Judaism and Christian theology



I saw a interview with rabbi Yizchack Breitowitz,from Jerusalem that is most interesting as it explains the view about Jesus  by the Jews. It is a  old video from 2015 but i think it is still very valuable, at least for me. I added the transcript below to allow readers to read in more languages.



the interview



The  early Christians did regard themselves as Jews. Jesus himself regarded himself as a Jew and many  Apostles in fact were Jews. They considered themselves Jewish. Peter himself differed with Paul. Peter took the position that followers of Jesus should practice circumcision, keep kosher and keep the Sabbath because they were Jewish. And of course, we have Hebrew Christians until this day. 

0:52 So the question is why can’t I be a religious Jew, believe in the Torah and still say that Jesus is the Messiah?

I would say that Judaism has three fundamental issues with the Christian theology.

1:09 Issue number one: God being infinite and non -material

which does not go to the Messianic aspect but to the divinity and trinity, the father, son and holy ghost. Our problem would be that God has never and will never assume a human form. Once you deal with the reification or the corporealization of the diety, you are violating a tenant of God being infinite and non -material. That of course goes to the divinity and was a later developemt in Christianity.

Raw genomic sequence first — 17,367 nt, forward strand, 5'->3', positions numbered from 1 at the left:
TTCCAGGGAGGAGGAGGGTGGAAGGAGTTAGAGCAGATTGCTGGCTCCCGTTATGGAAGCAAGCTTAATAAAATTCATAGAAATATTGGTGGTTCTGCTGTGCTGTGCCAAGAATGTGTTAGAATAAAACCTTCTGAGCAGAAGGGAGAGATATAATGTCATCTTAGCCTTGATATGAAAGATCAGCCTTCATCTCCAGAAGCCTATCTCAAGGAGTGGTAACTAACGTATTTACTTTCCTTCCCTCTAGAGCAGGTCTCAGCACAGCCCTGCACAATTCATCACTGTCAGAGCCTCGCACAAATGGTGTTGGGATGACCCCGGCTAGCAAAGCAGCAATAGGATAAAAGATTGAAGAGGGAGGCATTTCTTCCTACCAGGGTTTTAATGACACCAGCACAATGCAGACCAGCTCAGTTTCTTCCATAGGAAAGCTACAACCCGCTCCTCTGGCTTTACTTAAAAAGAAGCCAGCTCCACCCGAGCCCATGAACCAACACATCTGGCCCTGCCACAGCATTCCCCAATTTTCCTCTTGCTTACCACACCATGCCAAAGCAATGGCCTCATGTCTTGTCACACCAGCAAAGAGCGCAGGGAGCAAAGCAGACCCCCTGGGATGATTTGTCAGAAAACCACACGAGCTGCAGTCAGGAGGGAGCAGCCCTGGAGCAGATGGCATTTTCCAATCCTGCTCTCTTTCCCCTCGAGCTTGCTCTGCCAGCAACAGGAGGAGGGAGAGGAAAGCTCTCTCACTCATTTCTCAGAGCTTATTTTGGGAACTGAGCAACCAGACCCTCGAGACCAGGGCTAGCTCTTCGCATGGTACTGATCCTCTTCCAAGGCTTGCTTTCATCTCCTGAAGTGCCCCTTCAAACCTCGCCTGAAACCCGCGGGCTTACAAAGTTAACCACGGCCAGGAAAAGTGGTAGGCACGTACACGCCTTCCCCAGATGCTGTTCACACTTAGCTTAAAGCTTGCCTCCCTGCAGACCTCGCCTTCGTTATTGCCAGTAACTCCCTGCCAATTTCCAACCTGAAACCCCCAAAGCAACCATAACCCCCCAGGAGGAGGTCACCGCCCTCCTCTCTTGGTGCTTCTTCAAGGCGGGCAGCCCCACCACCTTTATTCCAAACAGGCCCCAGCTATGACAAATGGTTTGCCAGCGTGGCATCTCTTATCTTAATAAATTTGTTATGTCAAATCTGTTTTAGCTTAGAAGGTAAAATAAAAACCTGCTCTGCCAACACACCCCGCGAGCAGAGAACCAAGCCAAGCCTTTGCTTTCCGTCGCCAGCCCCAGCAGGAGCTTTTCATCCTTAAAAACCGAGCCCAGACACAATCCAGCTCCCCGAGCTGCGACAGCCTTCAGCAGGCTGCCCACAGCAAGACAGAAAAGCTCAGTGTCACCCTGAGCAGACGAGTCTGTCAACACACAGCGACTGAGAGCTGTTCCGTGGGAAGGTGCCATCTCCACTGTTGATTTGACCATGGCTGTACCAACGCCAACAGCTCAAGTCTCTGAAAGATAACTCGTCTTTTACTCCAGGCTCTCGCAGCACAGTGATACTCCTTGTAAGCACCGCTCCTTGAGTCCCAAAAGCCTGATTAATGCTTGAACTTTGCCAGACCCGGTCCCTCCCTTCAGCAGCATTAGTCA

In terms of the Messianic vision . let’s say I don’t believe that Jesus is God or son of God but let him be the Messiah wich we do believe in. So I would say there are two points.

1:09 Point number one: the notion of a second coming

Point number 1 is that classical Jewish litterature does not accept the notion of a second coming. That is, once the Messiah reveals himself, he will a accomplish a designated mission of getting the Jews back to Israel rebuilding the Temple and hopefully establishing world peace.

Now Jesus was of course crucified. Jesus was murdered before he completed any of those things. Because of that , Christianity developed the idea of a Second coming that Jesus will come back and complete the mission.

Thy say, as far as normative Jewish theology is concerned, when the Messiah comes, he is going to get the job done. He is not going to die and then come back. That is point number one. 

2:35 Point number 2: certain commandments are no longer binding 
which is actually more important is, and I am not going into the debate of whether Jesus said or the Apostles or later people said. But the notion in the New testament that God abrogated his covenant with Israel and that God has replaced the Sinaitic revelation with Justification by Faith which is really Paul’s innovation. Paul created the idea that one get redemption not by works but by faith, Justification by Faith, that is a theological postulate which is absolutely inconsistent with the eternity of the Torah and the divinity of the Torah. Yeah, I understand that one could make the argument that it is not Jesus’s argument. In fact there are passages where he says “I am not going to abrogate a single letter of the Torah and yet, even within the Christian Bible ther are narratives in which he implies that certain commandments are no longer binding and certainly Paul took a position that none of the commandments are binding. That is a postulate that we can not accept because as Mamonide writes in his article of faith, even the Messiah will not abrogate or replace the Torah and that’s our problem with Christian Theology.